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Chapter 10: Prudence Crandall.—1833.

Garrison advises this lady as to opening a School for colored girls in Canterbury, Conn., and his comments on her consequent persecution expose him to fresh libel suits. He is sent by the New England A. S. Society on a mission to England, to collect funds for a Manual Labor School for colored youth, and to head off a Colonization agent, Elliott Cresson. On passing through Connecticut he is pursued by the sheriff with writs, and in New York is also in danger of kidnapping by Southern emissaries. He escapes both perils, and embarks for England in May.


In the third week of January, 1833, Mr. Garrison received the following letter from a country village in Windham County, Connecticut:

Prudence Crandall to W. L. Garrison.

Canterbury, Jan. 18th, 1833.
1 Mr. Garrison: I am to you, sir, I presume, an entire stranger, and you are indeed so to me save through the medium of the public print. I am by no means fond of egotism, but the circumstances under which I labor forbid my asking a friend to write for me; therefore I will tell you who I am, and for what purpose I write. I am, sir, through the blessing of divine Providence, permitted to be the Principal of the Canterbury (Conn.) Female Boarding School. I received a considerable part of my education at the Friends' Boarding School, Providence, R. I. In 1831 I purchased a large dwelling-house2 in the centre of this village, and opened the school above mentioned. Since I commenced I have met with all the encouragement I ever anticipated, and now have a flourishing school.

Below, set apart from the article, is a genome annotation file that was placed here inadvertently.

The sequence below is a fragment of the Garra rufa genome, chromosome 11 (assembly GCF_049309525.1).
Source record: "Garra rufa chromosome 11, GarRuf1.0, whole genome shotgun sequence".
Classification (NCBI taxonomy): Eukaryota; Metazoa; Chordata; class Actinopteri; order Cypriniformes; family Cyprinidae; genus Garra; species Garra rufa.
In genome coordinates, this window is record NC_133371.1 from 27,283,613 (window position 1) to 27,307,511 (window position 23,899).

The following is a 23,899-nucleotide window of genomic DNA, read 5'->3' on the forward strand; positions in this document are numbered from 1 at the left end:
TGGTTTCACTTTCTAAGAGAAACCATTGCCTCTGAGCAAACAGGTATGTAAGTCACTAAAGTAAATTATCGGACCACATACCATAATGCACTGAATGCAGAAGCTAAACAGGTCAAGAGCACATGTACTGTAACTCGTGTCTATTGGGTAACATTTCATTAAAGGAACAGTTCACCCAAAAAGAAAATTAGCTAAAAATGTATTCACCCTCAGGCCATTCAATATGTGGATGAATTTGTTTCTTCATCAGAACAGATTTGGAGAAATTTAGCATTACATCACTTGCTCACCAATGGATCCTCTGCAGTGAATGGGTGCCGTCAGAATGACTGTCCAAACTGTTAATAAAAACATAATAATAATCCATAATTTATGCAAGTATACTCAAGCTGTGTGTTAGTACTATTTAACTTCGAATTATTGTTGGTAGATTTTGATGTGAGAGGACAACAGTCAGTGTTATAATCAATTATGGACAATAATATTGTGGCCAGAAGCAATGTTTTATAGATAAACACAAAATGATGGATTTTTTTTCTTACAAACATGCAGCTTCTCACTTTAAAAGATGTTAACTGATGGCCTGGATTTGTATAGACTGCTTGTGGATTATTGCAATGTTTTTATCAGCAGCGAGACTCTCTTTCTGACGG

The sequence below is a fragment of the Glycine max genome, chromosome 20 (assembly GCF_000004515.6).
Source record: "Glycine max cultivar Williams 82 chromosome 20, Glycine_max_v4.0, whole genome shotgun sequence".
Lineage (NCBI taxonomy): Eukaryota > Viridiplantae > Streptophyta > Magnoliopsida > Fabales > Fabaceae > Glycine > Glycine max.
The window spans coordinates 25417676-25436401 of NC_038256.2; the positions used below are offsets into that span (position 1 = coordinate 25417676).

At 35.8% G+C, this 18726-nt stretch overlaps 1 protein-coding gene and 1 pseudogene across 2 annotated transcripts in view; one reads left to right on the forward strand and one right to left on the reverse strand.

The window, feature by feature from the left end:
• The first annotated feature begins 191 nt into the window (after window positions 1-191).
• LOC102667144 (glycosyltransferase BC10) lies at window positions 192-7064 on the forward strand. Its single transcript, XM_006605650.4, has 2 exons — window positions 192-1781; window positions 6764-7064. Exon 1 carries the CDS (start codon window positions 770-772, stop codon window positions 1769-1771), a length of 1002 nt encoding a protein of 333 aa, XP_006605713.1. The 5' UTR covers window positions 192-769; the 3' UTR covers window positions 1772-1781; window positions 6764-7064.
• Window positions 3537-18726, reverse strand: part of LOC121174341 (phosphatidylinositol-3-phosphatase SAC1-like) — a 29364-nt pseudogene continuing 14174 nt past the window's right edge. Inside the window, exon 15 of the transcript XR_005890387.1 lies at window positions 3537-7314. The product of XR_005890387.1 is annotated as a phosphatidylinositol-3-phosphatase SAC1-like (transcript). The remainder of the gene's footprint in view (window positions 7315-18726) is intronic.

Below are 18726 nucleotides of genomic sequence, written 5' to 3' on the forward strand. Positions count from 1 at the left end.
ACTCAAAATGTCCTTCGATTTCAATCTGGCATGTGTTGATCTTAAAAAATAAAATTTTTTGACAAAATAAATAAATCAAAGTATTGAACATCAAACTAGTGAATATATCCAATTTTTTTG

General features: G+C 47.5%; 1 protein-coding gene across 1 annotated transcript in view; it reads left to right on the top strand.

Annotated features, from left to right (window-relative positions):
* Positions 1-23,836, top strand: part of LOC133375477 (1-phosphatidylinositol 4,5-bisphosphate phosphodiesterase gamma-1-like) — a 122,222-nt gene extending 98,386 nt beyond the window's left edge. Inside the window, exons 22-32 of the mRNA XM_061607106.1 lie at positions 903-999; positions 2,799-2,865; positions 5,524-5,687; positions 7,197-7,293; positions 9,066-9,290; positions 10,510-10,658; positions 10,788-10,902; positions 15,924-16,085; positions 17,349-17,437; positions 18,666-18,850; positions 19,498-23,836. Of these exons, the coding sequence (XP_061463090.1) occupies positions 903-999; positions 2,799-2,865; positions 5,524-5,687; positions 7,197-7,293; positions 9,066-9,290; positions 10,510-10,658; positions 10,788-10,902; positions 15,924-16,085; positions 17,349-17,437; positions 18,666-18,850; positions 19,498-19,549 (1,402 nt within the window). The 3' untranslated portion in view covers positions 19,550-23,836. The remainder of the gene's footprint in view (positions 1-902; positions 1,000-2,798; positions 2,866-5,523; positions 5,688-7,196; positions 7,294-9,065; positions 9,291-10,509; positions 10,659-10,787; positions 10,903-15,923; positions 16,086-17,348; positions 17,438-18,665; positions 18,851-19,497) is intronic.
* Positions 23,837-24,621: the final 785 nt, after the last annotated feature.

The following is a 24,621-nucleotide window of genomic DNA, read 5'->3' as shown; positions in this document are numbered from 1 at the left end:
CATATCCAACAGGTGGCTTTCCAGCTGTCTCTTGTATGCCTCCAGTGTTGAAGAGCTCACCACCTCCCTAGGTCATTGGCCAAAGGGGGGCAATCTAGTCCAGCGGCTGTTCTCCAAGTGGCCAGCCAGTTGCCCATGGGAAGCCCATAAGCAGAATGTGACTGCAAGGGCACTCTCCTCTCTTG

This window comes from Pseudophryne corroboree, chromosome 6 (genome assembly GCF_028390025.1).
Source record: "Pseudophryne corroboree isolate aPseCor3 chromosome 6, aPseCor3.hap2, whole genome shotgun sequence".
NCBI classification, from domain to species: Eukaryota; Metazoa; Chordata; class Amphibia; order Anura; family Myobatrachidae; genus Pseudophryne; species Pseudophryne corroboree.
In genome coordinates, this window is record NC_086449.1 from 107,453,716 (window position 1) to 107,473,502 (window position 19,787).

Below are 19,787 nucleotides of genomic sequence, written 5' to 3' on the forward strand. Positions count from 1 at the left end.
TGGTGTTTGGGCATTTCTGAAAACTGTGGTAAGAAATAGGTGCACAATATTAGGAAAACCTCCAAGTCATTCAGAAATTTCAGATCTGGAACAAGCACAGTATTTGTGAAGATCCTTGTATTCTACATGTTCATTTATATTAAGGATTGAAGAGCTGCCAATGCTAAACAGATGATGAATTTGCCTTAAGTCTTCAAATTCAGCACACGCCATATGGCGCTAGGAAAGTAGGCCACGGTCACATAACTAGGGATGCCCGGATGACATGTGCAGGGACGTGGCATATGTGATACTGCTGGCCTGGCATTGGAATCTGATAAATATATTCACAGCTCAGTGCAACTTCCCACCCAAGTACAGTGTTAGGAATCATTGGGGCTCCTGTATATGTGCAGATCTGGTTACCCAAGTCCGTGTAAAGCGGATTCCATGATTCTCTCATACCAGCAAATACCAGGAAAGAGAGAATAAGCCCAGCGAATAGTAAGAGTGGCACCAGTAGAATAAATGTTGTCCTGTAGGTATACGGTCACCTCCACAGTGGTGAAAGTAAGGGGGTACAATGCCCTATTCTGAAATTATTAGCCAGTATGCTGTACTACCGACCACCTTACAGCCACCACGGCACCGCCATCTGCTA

Now I will tell you why I write you, and the object is this: I wish to know your opinion respecting changing white scholars for colored ones. I have been for some months past determined


1 Ms.

2 Sold in consequence of the recent death of its owner, Luther Paine. It stood on the southwest corner of the Norwich and Worcester turnpike, at the crossing of the Hartford and Providence turnpike, and overlooked Canterbury Green. On the opposite (northwest) corner stood the handsome new house of Andrew T. Judson. See p. 1 of the Providence Evening Bulletin, Dec. 30, 1880, and Vol. 2, p. 490, of Larned's “History of Windham County.”

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